Bear Stearns' $2 Million Harassment Payout
As Bear Stearns crumbled, The Daily Beast's Charlie Gasparino has learned, the firm’s CEO had another crisis: a sexual harassment accusation against legendary chairman Ace Greenberg that resulted in a $2 million payoff.
In one of his last acts as CEO of Bear Stearns, James Cayne made a payment of around $2 million to a woman who was poised to file sexual harassment charges against its legendary chairman, Alan “Ace” Greenberg, The Daily Beast has learned.
The allegations, which centered around “inappropriate touching,” according to people with direct knowledge of the matter, didn’t result in a lawsuit. Instead, reeling from the bad press of the firm’s role in the burgeoning financial crisis, Cayne settled the matter with the woman, a much younger employee who worked in sales capacity, and who had initially demanded a much higher payment. The employee also claimed to have had a witness to this behavior. In an interview, the 81-year-old Greenberg said, “I can’t comment on something as ridiculous as this.” When given another opportunity to comment on either the unproven allegations or whether the payment was actually made, Greenberg said, “I’m not going to dignify” the matter with a response. He referred to the entire issue as “bullshit,” and said my sources were “pathological liars.” When asked again to say whether the allegations were accurate or the payment had been made by Bear, he said, “I’m not going to comment.”
Cayne settled the matter with the woman, a much younger employee who worked in sales capacity, and who had initially demanded a much higher payment. The employee also claimed to have had a witness to this behavior.
When asked for a comment on behalf of Greenberg and the firm, a spokesman for J.P. Morgan (which purchased Bear Stearns in 2008) said the firm had no comment.
The quick settlement of the matter by a firm legendary for fighting claims made by employees and regulators underscores the pressure faced by Bear at the time the allegations were made. By mid 2007, Bear Stearns became the poster child of the burgeoning financial crisis after it was forced to close down two hedge funds packed with risky debt tied to sub-prime mortgages. Throughout the year, investors openly worried about the firm’s survival as an independent entity as its stock fell from its once lofty share price.
The turmoil led to the forced resignation of longtime president Warren Spector who was head of the bond department and asset management unit that was in charge of the hedge funds. Criminal charges were ultimately filed against the hedge funds’ managers for misleading investors.
Cayne, himself, became the focal point of much of the controversy after press reports that he was playing too much golf and bridge while the firm teetered and one report that he smoked pot, which Cayne denied. The controversy surrounding his management of the company ultimately led to the Bear Stearns board to seek a replacement in December 2007. In March 2008, Bear Stearns became the first casualty of the financial crisis when the federal government guaranteed billions of dollars in toxic debt on its books that led to its downfall and then arranged the sale of the firm to J.P. Morgan. Cayne resigned as CEO in January 2009, months before the firm imploded and was sold to J.P. Morgan for a mere $10 a share. A year earlier, Bear’s stock traded at around $170 a share.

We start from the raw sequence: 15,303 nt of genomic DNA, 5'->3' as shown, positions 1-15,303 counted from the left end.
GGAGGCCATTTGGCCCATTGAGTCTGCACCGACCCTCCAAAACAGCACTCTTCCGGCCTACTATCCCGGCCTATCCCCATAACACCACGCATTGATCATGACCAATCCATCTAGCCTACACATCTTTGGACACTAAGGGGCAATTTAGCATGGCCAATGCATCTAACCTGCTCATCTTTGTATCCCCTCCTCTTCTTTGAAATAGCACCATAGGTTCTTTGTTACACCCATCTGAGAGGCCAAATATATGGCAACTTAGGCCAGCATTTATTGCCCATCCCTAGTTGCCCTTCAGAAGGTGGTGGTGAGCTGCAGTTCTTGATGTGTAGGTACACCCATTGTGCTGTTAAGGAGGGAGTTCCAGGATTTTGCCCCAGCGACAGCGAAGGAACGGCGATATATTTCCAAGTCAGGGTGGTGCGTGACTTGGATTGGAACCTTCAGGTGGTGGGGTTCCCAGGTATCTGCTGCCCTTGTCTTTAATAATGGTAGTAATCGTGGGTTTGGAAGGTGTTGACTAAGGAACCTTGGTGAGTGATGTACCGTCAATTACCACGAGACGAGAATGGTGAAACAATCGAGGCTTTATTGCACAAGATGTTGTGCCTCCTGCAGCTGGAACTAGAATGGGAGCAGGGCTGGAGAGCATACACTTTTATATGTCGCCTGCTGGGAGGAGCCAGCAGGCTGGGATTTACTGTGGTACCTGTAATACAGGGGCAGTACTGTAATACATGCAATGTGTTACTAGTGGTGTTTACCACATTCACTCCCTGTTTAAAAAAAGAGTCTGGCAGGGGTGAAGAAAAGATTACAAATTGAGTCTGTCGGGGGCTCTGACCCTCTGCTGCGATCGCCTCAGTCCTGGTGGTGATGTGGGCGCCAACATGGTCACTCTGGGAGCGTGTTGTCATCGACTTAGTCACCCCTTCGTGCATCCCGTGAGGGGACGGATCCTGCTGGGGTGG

Greenberg, the former CEO of Bear who Cayne replaced in 1993 as CEO, is a titanic figure on Wall Street. Known for his bow ties, performing “magic” tricks at work, and being a savvy trader, Greenberg is widely credited for building Bear Stearns into a major Wall Street investment bank during his 59 years at the firm.
The implosion of Bear, though now more than a year old, and eclipsed by the broader financial crisis that led to destruction of Lehman Brothers and Merrill Lynch and nearly toppled banking giants Citigroup and Bank of America is still it’s likely to remain in the news thanks to at least two books that will chronicle the firm’s fall, and one authored by Greenberg himself.
In October, Greenberg is scheduled to publish his own account of the firm’s tumultuous times in The Rise and Fall of Bear Stearns, which is expected to take shots at Cayne, Greenberg’s one-time protégé who later became a bitter enemy.
In the interview, Greenberg said the book will focus on how he came to work at Bear as a clerk in the late 1940 and his long career building into one of the biggest Wall Street firms. “I want to tell the story about how the firm grew,” he said.Greenberg said he will also chronicle the firm’s now infamous downfall. When asked if he will delve into his tumultuous relationship with Cayne, he said “not really…I will just give the facts.”
Charles Gasparino is CNBC's On-Air Editor and appears as a daily member of CNBC's ensemble. He is a columnist for the Daily Beast and a frequent contributor to the New York Post, Forbes, and other publications. His forthcoming book about the financial crisis, The Sellout, is scheduled to be published later this year.